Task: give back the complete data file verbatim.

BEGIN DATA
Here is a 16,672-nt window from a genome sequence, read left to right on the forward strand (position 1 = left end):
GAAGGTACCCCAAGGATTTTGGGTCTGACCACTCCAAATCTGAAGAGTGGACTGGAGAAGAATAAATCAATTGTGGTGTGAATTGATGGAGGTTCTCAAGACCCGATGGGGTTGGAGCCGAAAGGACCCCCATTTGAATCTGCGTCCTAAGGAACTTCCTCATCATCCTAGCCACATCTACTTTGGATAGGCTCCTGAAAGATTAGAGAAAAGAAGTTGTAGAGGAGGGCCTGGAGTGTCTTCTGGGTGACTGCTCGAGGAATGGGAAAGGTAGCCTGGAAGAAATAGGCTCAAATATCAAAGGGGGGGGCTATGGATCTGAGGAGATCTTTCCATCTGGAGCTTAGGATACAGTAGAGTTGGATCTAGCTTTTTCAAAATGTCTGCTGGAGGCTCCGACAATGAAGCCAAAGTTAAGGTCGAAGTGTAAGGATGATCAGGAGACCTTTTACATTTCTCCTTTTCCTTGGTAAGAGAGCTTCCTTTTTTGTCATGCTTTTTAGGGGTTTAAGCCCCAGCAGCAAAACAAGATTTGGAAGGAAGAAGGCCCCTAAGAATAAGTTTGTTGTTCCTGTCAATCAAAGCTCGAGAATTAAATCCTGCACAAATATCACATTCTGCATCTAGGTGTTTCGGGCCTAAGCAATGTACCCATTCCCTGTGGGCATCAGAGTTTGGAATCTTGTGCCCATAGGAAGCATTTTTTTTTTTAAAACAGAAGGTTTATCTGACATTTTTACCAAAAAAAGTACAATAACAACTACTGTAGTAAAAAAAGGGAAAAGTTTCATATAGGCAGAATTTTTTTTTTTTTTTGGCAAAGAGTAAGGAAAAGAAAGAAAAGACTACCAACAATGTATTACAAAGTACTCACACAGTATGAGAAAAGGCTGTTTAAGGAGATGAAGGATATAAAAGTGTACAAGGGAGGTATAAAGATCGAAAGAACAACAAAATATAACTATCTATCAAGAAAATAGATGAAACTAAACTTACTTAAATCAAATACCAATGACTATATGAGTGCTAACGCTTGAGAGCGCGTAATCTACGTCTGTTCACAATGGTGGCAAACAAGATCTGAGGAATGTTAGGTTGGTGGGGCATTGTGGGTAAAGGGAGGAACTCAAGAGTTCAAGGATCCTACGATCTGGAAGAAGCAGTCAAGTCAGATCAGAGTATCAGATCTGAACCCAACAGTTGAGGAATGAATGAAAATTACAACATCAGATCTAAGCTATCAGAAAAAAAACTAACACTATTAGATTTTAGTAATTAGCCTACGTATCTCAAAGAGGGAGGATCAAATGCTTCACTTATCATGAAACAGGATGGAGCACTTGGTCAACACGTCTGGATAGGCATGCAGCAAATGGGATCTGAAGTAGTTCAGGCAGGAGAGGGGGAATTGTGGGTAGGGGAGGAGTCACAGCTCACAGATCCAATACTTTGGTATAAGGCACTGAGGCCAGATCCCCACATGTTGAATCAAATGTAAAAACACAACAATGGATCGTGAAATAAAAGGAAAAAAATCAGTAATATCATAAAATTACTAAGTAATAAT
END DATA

Here is a 16,672-nt window from a genome sequence, read left to right on the forward strand (position 1 = left end):
GAAGGTACCCCAAGGATTTTGGGTCTGACCACTCCAAATCTGAAGAGTGGACTGGAGAAGAATAAATCAATTGTGGTGTGAATTGATGGAGGTTCTCAAGACCCGATGGGGTTGGAGCCGAAAGGACCCCCATTTGAATCTGCGTCCTAAGGAACTTCCTCATCATCCTAGCCACATCTACTTTGGATAGGCTCCTGAAAGATTAGAGAAAAGAAGTTGTAGAGGAGGGCCTGGAGTGTCTTCTGGGTGACTGCTCGAGGAATGGGAAAGGTAGCCTGGAAGAAATAGGCTCAAATATCAAAGGGGGGGGCTATGGATCTGAGGAGATCTTTCCATCTGGAGCTTAGGATACAGTAGAGTTGGATCTAGCTTTTTCAAAATGTCTGCTGGAGGCTCCGACAATGAAGCCAAAGTTAAGGTCGAAGTGTAAGGATGATCAGGAGACCTTTTACATTTCTCCTTTTCCTTGGTAAGAGAGCTTCCTTTTTTGTCATGCTTTTTAGGGGTTTAAGCCCCAGCAGCAAAACAAGATTTGGAAGGAAGAAGGCCCCTAAGAATAAGTTTGTTGTTCCTGTCAATCAAAGCTCGAGAATTAAATCCTGCACAAATATCACATTCTGCATCTAGGTGTTTCGGGCCTAAGCAATGTACCCATTCCCTGTGGGCATCAGAGTTTGGAATCTTGTGCCCATAGGAAGCATTTTTTTTTTTAAAACAGAAGGTTTATCTGACATTTTTACCAAAAAAAGTACAATAACAACTACTGTAGTAAAAAAAGGGAAAAGTTTCATATAGGCAGAATTTTTTTTTTTTTTTGGCAAAGAGTAAGGAAAAGAAAGAAAAGACTACCAACAATGTATTACAAAGTACTCACACAGTATGAGAAAAGGCTGTTTAAGGAGATGAAGGATATAAAAGTGTACAAGGGAGGTATAAAGATCGAAAGAACAACAAAATATAACTATCTATCAAGAAAATAGATGAAACTAAACTTACTTAAATCAAATACCAATGACTATATGAGTGCTAACGCTTGAGAGCGCGTAATCTACGTCTGTTCACAATGGTGGCAAACAAGATCTGAGGAATGTTAGGTTGGTGGGGCATTGTGGGTAAAGGGAGGAACTCAAGAGTTCAAGGATCCTACGATCTGGAAGAAGCAGTCAAGTCAGATCAGAGTATCAGATCTGAACCCAACAGTTGAGGAATGAATGAAAATTACAACATCAGATCTAAGCTATCAGAAAAAAAACTAACACTATTAGATTTTAGTAATTAGCCTACGTATCTCAAAGAGGGAGGATCAAATGCTTCACTTATCATGAAACAGGATGGAGCACTTGGTCAACACGTCTGGATAGGCATGCAGCAAATGGGATCTGAAGTAGTTCAGGCAGGAGAGGGGGAATTGTGGGTAGGGGAGGAGTCACAGCTCACAGATCCAATACTTTGGTATAAGGCACTGAGGCCAGATCCCCACATGTTGAATCAAATGTAAAAACACAACAATGGATCGTGAAATAAAAGGAAAAAAATCAGTAATATCATAAAATTACTAAGTAATAAT